Left On The Side Of The Road

September 18, 2012

Belonging

Have you ever been left on the side of the road?  Your car had a flat tire or perhaps you ran out of gas or experienced some type of engine trouble.  So there you sit.  On the side of the road, watching as car after car speeds right on by you.  You’re hoping that someone is compassionate enough to pull over to the side of the road, stop, and help you in your time of need.  But people just keep on passing you by.  Have you ever had that happen to you?

Travel back in time with me and imagine being with the disciples and the crowd of people walking with Jesus along a long stretch of the Jericho Road (see Mark 10:46-52).  You can feel the heat of the noonday sun beating down upon your shoulders and the crunch of the rocks and pebbles beneath your feet with each step that you take.

Off in the distance you hear a faint voice:

“Jesus, Son of David, help me.” 

As you continue to walk and draw closer to the voice, you recognize the tattered coat and long disheveled beard of Bartimaeus, the blind beggar sitting on the side of the road.  “Jesus, Son of David, help me!”

You observe that some of the disciples walk over to the side of the road and stop in front of Bartimaeus.  One of them says:

“Bartimaeus,  Jesus is talking, so why don’t you be quiet so that we can hear him!”

But that makes Bartimaeus shout all the louder, “Jesus, Son of David, help me!”

“Shut up, Bartimaeus!” 

You’re so focused on the scene unfolding before you that you almost fail to realize that Jesus has stopped right beside you.  He’s heard the conversation too.  Jesus looks at his disciples, then Bartimaeus, then back to his disciples and says:

‘Tell him to come here.”

And suddenly the disciples have an attitude change:

So they called the blind man.  Cheer up! Come on!  He’s calling you!”

And the Scriptures tell us that Bartimaeus jumped up, threw off his cloak, and came to Jesus.

Jesus:  “What do you want me to do for you, Bartimaeus?”

Bartimaeus:  “Rabbi, I want to see.”

Jesus:  “Go Bartimaeus, your faith has healed you.”

Verse 52 tells us that Bartimaeus immediately he received his sight and followed Jesus along the road.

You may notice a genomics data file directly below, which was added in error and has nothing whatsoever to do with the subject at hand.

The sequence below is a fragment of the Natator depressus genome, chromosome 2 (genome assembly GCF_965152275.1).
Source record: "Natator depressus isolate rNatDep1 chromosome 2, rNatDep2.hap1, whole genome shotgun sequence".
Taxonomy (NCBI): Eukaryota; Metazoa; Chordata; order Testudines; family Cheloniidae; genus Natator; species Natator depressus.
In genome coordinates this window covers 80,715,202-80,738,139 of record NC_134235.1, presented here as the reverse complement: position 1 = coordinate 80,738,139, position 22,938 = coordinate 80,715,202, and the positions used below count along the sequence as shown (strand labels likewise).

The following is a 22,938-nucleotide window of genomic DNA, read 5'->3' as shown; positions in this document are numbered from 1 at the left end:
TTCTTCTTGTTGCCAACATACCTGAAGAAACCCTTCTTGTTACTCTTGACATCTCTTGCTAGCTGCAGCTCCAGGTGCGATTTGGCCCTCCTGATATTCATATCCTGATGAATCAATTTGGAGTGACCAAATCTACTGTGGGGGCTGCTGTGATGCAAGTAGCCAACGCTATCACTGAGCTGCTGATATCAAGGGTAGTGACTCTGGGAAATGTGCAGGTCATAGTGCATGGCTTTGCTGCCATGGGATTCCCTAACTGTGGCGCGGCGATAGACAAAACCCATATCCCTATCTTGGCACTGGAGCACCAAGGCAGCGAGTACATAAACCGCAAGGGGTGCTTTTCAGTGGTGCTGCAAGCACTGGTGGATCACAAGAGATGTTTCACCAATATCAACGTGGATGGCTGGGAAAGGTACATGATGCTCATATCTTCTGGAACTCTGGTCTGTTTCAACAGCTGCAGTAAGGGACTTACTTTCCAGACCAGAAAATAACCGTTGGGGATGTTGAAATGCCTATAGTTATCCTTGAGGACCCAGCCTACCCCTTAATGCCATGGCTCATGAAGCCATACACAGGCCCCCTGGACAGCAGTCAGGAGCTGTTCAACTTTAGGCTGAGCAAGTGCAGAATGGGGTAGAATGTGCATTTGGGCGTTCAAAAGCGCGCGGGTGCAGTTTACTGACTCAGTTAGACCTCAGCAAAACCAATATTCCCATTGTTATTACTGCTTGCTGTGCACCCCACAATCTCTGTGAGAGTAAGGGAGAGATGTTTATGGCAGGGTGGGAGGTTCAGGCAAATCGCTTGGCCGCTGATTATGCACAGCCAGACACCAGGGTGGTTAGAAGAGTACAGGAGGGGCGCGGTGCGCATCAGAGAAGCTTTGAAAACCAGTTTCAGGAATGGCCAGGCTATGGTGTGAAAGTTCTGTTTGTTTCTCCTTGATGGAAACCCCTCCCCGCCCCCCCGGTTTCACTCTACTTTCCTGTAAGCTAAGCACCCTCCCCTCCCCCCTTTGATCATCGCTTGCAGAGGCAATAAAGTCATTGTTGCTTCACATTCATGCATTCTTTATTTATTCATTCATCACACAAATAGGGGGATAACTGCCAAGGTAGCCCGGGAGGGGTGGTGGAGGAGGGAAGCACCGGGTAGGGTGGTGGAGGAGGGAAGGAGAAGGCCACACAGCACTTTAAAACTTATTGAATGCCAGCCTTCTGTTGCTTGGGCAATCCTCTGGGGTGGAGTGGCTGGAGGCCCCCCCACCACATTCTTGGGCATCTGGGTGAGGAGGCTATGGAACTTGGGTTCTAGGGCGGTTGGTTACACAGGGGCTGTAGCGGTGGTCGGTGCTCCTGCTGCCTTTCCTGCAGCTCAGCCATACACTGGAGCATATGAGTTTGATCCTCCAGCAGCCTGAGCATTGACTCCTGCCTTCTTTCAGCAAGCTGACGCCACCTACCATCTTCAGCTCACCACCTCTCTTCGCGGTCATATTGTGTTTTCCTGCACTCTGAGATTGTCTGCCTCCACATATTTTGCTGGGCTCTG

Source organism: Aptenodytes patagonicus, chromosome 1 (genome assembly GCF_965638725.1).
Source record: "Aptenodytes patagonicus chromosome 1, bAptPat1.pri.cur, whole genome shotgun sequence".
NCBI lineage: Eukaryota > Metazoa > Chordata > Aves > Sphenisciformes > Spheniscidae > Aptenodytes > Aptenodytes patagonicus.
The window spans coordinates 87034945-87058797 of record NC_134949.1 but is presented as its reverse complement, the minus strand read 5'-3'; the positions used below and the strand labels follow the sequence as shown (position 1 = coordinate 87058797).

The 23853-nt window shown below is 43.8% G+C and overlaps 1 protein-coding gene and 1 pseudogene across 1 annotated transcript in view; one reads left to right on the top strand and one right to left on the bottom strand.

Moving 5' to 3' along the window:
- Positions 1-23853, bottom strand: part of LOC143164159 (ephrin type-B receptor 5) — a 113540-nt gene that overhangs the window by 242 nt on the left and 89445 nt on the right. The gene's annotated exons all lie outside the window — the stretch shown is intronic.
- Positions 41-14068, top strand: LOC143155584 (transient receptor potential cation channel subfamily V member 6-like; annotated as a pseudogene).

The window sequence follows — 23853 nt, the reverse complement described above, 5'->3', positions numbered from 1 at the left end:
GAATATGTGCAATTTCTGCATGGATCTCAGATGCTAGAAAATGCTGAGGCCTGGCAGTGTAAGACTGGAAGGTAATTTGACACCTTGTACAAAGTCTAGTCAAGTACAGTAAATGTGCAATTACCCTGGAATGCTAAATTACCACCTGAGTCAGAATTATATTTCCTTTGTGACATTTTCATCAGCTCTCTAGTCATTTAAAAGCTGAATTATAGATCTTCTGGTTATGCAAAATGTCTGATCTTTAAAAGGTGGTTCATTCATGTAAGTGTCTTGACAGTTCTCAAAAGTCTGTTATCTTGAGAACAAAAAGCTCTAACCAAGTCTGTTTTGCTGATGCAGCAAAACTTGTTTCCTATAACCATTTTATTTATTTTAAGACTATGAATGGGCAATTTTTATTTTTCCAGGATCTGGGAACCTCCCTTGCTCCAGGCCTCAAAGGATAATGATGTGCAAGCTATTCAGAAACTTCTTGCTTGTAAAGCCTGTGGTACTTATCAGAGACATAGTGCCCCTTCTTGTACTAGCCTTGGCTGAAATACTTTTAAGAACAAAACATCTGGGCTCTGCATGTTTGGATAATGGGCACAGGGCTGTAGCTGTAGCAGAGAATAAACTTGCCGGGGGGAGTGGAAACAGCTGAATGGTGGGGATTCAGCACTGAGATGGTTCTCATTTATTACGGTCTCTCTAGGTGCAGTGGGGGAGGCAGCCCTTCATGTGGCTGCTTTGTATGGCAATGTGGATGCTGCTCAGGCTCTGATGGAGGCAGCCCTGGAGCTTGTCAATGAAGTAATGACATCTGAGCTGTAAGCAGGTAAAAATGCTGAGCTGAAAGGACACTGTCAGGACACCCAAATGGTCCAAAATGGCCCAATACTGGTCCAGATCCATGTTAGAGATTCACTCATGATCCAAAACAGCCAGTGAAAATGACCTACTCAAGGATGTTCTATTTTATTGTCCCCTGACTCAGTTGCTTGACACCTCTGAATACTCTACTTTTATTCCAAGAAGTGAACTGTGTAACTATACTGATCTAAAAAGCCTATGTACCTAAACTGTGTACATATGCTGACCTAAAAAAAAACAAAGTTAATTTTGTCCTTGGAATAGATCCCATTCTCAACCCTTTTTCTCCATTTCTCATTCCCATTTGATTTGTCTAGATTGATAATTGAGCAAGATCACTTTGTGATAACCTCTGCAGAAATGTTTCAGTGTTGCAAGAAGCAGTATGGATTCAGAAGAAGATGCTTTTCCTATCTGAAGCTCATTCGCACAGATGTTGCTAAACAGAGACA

I often wondered why Jesus told the disciples to tell Bartimaeus to “come here” rather than speaking to Bartimaeus directly?  Jesus made it a point to speak directly to people.  But not this time.  This time I think He was using this occasion as a teachable moment.  A moment to teach his disciples, the others who were in the crowd, and you and I that:

He doesn’t want anyone left on the side of the road.      

Jesus asks us to invite people with disabilities to “come here” and meet Him.  When we are intentional about inviting people with disabilities to come to church we’re creating the opportunity for them to meet Jesus.  And by doing so, they might make the same decision that Bartimaeus did…to follow Him.  And that choice will change their lives forever.

But here’s the flip side of that coin:  when we fail to invite people with disabilities to come to church we’re responsible for leaving them on the side of life’s road.

I’d encourage you this week to take the next step in being that person who’s compassionate enough to stop, pull over to the side of road, and help someone in their time of need…someone who has a disability.  Your church doesn’t have to have a disability ministry in order to do this.  It just needs to be a community of faith that’s intentional about being a place of welcome for all people.

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Michael Woods, M.A. BCaBA

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About Michael Woods

Christ-follower, husband, chocoholic, and peanut-butter lover! I'm a father to triplet boys...each on the autism spectrum.

View all posts by Michael Woods

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